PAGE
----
To address this challenge we will henceforth enforce compliance with traffic guidelines issued by the former chief justice and have offenders pay fines through mobile payments and go to their businesses.
Leadership and governance
The sixth and last strategic big bet is on leadership and governance. In this regard I will expand the Judiciary’s leadership advisory council to include all levels of the Judiciary hierarchy and strengthen court users’ committees.
Even though not devolved, the Judiciary will continue to strongly support devolution and build partnerships with the Council of Governors (COG) in the administration of justice at the county level.
High Court stations will be established in the remaining nine counties by the end of 2018, and magistrates’ courts in all the 290 sub counties in a phased manner.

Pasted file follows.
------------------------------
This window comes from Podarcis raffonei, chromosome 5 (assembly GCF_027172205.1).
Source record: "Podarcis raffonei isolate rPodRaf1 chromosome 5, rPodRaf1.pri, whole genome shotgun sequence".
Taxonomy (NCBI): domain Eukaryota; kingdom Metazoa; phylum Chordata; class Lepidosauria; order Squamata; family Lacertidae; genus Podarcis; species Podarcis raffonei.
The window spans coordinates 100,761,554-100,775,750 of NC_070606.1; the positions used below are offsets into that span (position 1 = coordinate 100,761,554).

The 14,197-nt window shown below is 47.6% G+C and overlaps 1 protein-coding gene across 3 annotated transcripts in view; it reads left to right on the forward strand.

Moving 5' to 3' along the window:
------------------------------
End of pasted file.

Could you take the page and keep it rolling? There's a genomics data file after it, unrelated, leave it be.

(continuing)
We are in an election year. I wish to reiterate what Justice Mbogholi Msagha, the Chairman of the Judiciary Committee on Elections, and I have stated several times in the past; that the Judiciary is ready to hear and determine, within the timelines stipulated in the Constitution and Elections Act, all election disputes and petitions that will arise before or after the August General Election.
The writer is the Chief Justice and President of the Supreme Court of Kenya. These are excerpts from a speech he delivered last week during the launch of his Strategic Blueprint for the Judiciary.